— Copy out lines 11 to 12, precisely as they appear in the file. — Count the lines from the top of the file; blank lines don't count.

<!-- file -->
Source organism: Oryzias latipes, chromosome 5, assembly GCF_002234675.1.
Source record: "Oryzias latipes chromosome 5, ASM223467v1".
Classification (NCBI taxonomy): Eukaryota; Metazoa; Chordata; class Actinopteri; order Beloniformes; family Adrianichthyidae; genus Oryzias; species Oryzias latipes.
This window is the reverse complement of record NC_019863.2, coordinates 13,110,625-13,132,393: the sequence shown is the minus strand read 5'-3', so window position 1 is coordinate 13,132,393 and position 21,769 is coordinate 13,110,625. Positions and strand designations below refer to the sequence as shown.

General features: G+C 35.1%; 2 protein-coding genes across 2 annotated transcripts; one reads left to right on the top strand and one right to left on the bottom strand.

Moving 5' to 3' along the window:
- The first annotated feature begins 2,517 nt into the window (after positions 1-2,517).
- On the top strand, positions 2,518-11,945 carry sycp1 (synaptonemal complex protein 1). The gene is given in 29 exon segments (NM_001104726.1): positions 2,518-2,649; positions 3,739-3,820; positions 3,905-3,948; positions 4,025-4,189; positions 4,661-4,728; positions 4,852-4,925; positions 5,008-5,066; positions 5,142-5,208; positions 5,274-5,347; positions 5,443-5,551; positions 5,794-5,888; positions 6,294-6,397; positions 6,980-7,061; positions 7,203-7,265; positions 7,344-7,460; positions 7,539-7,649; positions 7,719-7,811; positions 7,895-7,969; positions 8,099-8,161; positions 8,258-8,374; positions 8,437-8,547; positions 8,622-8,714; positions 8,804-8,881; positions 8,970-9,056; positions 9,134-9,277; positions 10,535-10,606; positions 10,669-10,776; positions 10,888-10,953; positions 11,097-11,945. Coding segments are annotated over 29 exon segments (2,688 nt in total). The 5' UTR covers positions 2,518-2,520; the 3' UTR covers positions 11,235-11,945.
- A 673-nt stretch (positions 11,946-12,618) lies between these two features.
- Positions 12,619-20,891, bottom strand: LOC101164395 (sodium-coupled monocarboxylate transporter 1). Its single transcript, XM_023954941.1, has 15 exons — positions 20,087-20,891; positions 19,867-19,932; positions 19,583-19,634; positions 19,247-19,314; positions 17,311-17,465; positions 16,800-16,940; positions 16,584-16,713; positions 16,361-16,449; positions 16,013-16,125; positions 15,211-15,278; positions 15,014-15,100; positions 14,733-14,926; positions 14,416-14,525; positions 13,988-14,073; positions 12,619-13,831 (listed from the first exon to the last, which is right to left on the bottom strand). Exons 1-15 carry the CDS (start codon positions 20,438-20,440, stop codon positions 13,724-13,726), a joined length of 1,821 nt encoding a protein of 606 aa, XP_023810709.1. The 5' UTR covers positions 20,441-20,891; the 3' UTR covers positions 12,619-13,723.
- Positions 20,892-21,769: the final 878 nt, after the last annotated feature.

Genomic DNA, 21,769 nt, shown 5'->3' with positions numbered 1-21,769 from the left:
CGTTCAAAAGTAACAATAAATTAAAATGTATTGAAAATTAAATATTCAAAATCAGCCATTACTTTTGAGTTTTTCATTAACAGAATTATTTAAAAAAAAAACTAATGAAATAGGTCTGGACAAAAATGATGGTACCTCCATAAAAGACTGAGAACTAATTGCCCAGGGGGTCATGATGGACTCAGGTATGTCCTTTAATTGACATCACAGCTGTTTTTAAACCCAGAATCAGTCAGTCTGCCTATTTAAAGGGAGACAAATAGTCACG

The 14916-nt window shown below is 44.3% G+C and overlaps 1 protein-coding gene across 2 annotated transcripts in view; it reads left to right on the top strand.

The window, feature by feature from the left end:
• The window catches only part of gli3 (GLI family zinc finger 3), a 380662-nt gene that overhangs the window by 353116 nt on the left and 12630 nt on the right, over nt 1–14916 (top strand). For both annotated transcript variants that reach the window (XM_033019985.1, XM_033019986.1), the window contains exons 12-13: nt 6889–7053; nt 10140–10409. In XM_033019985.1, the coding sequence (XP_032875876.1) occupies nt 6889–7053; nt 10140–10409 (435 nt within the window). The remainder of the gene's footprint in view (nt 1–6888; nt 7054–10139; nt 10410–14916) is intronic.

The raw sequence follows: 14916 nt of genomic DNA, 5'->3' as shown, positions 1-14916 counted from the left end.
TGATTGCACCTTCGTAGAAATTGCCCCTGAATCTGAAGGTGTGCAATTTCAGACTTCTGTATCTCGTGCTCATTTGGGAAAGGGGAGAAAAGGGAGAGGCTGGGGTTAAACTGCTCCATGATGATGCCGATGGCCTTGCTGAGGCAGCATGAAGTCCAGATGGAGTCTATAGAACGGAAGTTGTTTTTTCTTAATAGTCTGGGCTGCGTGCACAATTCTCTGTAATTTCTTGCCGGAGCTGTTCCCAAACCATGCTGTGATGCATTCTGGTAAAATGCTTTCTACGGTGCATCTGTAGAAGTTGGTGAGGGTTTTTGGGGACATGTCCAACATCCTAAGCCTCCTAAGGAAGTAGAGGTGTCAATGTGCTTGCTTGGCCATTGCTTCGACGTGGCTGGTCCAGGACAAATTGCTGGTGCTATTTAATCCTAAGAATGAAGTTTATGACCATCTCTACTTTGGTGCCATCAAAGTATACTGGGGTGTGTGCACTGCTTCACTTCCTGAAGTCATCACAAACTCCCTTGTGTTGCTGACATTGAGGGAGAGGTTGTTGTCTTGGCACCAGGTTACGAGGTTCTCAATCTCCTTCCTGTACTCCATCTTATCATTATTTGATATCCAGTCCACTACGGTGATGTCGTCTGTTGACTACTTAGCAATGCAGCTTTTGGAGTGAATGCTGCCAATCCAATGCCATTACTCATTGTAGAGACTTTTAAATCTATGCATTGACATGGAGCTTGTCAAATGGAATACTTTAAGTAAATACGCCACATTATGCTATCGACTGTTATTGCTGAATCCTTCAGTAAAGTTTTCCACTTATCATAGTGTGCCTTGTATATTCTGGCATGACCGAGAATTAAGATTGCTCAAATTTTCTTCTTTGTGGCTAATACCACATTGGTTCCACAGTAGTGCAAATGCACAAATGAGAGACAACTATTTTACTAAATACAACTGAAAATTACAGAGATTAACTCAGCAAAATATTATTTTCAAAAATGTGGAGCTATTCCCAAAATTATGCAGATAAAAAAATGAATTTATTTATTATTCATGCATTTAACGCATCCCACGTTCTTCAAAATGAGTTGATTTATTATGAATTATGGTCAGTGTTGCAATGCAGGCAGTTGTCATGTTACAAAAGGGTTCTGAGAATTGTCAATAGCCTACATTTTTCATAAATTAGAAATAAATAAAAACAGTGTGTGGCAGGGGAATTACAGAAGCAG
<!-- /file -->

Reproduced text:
- Positions 20,892-21,769: the final 878 nt, after the last annotated feature.

Genomic DNA, 21,769 nt, shown 5'->3' with positions numbered 1-21,769 from the left: